The Video Gaming track at Dragon Con included a lot of different activities. While many events were solely about video gaming the track also included an 8 –Bit Bash 80’s and 90’s dance, A Heroes and Villains Ball and many other activities to allow video gamers to let go of the controllers while still celebrating what they love.
Dragon Con also featured a free gaming room for all participants. Some of the games included Dance Dance Revolution, A Star Wars Flight Simulator and classic video such as Dig Dug and Ms. Pac Man. This was open 24 hours and allowed con goers to kick back while having fun. Video game tournaments and demos were also held during the event.
One of my favorite panels from the track was The Video Game History and Preservation panel hosted by Ken Horowitz, Ed.D, and Sega historian. I learned that there is more to the process of historic documentation of video games and video game culture than at first glance. Horowitz is the author of two books: Playing at the Next Level: A History of American Sega Games and The Sega Arcade Revolution: A History in 62 Games. He used the panel to explain how and why he collected information on video games to write the books.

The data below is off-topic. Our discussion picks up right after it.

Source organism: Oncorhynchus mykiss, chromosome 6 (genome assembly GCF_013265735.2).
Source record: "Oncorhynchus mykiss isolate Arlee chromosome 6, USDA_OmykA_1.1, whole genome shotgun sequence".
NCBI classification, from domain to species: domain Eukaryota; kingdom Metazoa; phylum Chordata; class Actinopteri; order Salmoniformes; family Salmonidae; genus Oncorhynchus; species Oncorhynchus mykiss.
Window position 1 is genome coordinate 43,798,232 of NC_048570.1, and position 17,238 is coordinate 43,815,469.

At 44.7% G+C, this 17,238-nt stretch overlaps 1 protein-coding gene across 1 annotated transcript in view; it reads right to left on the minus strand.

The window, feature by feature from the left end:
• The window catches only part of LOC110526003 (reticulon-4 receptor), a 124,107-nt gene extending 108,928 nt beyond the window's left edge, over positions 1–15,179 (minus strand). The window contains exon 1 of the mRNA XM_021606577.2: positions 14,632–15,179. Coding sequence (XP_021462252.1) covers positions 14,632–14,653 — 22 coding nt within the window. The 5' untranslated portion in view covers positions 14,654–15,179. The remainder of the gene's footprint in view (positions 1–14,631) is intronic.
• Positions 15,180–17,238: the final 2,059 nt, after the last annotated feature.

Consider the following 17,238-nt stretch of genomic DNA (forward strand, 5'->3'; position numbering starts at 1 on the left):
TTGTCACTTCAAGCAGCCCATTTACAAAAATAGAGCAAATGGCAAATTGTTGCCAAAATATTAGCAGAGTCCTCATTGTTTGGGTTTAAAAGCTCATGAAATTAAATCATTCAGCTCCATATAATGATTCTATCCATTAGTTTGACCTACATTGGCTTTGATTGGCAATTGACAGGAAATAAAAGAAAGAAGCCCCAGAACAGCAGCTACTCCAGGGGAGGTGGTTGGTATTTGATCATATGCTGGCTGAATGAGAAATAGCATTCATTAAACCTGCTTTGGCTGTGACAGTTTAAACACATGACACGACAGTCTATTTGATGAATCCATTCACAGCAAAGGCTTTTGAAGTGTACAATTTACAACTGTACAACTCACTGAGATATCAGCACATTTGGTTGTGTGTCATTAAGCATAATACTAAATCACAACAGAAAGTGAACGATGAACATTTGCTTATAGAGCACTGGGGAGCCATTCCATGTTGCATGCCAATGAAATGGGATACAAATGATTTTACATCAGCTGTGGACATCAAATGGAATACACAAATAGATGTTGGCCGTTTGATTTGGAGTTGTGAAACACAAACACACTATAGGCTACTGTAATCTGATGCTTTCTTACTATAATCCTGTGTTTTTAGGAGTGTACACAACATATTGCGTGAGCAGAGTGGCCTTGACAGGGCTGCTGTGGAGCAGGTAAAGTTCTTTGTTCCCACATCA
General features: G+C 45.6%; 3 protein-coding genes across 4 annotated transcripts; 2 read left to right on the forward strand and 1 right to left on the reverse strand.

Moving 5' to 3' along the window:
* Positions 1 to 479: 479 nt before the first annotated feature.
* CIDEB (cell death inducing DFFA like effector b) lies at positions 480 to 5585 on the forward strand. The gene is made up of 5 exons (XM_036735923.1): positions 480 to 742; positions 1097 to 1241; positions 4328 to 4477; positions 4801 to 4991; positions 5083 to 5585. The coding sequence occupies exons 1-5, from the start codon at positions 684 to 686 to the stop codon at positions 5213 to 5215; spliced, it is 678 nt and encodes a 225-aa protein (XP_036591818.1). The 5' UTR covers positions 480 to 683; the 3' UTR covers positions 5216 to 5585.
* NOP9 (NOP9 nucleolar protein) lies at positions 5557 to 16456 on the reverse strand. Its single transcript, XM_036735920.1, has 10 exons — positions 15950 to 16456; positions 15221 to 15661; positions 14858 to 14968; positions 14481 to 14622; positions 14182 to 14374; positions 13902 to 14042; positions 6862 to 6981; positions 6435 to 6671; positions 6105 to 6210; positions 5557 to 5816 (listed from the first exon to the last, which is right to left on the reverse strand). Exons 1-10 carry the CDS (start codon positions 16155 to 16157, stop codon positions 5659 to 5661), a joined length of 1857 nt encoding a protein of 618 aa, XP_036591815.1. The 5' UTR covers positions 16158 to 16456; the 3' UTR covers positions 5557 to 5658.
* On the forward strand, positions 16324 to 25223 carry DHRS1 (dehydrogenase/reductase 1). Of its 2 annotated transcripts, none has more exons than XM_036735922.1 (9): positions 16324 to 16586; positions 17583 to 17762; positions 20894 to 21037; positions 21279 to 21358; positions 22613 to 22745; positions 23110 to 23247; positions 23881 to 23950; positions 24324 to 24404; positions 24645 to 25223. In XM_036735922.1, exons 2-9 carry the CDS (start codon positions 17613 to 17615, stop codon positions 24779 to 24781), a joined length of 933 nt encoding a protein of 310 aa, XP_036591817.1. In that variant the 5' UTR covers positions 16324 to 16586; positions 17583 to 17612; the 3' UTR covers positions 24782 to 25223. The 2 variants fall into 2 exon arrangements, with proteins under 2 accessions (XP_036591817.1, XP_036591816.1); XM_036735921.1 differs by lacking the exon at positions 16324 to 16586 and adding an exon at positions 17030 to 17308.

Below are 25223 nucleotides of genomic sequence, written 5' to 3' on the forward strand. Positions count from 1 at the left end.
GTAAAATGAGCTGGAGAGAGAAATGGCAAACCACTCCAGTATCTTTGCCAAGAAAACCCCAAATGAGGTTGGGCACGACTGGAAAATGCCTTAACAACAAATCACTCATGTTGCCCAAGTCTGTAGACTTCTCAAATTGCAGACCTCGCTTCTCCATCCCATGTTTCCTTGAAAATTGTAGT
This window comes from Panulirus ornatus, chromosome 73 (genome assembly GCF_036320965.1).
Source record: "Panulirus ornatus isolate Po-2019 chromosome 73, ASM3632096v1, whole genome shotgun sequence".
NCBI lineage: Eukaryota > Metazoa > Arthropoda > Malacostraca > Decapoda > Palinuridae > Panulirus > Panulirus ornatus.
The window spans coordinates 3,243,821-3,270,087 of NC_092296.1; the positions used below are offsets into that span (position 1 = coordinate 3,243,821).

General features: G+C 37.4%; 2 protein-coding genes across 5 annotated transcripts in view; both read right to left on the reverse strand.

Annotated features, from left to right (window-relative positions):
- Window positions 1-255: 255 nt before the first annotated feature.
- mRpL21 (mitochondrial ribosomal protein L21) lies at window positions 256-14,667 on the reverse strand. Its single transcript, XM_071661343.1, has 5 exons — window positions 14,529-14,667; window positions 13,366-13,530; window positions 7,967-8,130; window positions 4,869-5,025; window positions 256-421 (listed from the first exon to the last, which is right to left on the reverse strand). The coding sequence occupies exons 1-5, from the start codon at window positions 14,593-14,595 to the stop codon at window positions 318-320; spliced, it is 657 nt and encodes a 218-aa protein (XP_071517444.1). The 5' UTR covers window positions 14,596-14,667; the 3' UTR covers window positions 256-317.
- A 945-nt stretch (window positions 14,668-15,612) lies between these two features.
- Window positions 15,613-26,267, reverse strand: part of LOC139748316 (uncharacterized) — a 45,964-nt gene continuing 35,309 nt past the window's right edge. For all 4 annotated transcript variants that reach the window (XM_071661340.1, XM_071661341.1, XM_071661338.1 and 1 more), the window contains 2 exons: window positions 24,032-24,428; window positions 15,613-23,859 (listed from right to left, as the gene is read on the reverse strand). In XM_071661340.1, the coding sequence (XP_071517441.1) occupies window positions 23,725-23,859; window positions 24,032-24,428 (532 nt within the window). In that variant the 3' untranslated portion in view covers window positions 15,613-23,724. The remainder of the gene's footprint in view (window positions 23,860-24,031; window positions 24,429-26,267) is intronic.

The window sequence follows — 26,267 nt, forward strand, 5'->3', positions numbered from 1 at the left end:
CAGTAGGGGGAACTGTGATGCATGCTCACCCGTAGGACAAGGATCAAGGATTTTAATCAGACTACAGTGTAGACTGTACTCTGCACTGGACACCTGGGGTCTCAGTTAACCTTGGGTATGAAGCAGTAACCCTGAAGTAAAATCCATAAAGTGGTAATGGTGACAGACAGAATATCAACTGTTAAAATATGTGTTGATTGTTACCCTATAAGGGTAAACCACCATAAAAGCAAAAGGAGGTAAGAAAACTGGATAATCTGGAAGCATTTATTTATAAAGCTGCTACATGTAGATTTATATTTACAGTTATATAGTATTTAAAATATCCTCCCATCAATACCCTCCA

Because the history of video games is so young, there is a lot of work to be done in the preservation of the field. We are collectively passionate about video games as consumers/players. Recently we saw where the Nintendo NES (a new version of the classic Nintendo game) out-sold the Nintendo Switch, the Xbox One, and the PS4. It might be profitable for companies to retain such information for future generations to embrace and enjoy.
Horowitz gleefully admitted that his daughter enjoys playing the Super Mario Bros game for the NES Classic. He says it endures if something is good, it will continue to be enjoyed because people will share it with the next generation. With video games, the act of sharing an original or even interacting with an original may prove to be a bit difficult as systems change, but it can be done.
Another reason we should start documenting and organizing the story of the development of video games is that these decision will continue to influence games in the future. Horowitz recollected a few instances of interviews, including that of Michael Knox, founder of Park Place Productions which created the Joe Montana Football and John Madden series, Joe Miller, Sega of America’s Senior VP of Product Development, and Tom Petit, former executive at Atari Inc., Nintendo of America, and former president of Sega. All of whom have since passed away, and with them, their access to their stories from their time with these companies and beyond.
Overall the Video Gaming Track at Dragon Con was a great combination of learning about video gaming and also letting participants show their love of video games in other ways. More about the track can be learned here: https://www.facebook.com/DragonConVG/